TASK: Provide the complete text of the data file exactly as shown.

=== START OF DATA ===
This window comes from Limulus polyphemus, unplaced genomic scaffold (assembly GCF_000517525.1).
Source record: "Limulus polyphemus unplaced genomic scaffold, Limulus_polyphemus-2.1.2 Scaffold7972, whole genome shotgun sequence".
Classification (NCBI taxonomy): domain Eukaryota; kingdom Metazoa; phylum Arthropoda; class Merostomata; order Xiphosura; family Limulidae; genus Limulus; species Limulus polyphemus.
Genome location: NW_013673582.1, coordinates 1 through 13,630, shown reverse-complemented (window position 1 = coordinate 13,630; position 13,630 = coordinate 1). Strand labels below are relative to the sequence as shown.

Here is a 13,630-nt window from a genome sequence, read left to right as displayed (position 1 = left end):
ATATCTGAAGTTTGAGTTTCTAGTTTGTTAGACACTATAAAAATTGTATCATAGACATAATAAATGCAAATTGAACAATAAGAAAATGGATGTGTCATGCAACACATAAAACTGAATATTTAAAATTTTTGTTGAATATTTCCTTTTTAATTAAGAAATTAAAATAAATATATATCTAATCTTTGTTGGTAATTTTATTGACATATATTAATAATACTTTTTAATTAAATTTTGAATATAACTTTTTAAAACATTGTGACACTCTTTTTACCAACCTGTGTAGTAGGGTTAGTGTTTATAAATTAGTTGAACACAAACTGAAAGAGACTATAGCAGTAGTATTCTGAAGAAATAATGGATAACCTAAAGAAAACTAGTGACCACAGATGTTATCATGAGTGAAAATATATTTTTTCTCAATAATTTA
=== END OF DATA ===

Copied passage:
This window comes from Limulus polyphemus, unplaced genomic scaffold (assembly GCF_000517525.1).
Source record: "Limulus polyphemus unplaced genomic scaffold, Limulus_polyphemus-2.1.2 Scaffold7972, whole genome shotgun sequence".
Classification (NCBI taxonomy): domain Eukaryota; kingdom Metazoa; phylum Arthropoda; class Merostomata; order Xiphosura; family Limulidae; genus Limulus; species Limulus polyphemus.
Genome location: NW_013673582.1, coordinates 1 through 13,630, shown reverse-complemented (window position 1 = coordinate 13,630; position 13,630 = coordinate 1). Strand labels below are relative to the sequence as shown.

Here is a 13,630-nt window from a genome sequence, read left to right as displayed (position 1 = left end):
ATATCTGAAGTTTGAGTTTCTAGTTTGTTAGACACTATAAAAATTGTATCATAGACATAATAAATGCAAATTGAACAATAAGAAAATGGATGTGTCATGCAACACATAAAACTGAATATTTAAAATTTTTGTTGAATATTTCCTTTTTAATTAAGAAATTAAAATAAATATATATCTAATCTTTGTTGGTAATTTTATTGACATATATTAATAATACTTTTTAATTAAATTTTGAATATAACTTTTTAAAACATTGTGACACTCTTTTTACCAACCTGTGTAGTAGGGTTAGTGTTTATAAATTAGTTGAACACAAACTGAAAGAGACTATAGCAGTAGTATTCTGAAGAAATAATGGATAACCTAAAGAAAACTAGTGACCACAGATGTTATCATGAGTGAAAATATATTTTTTCTCAATAATTTA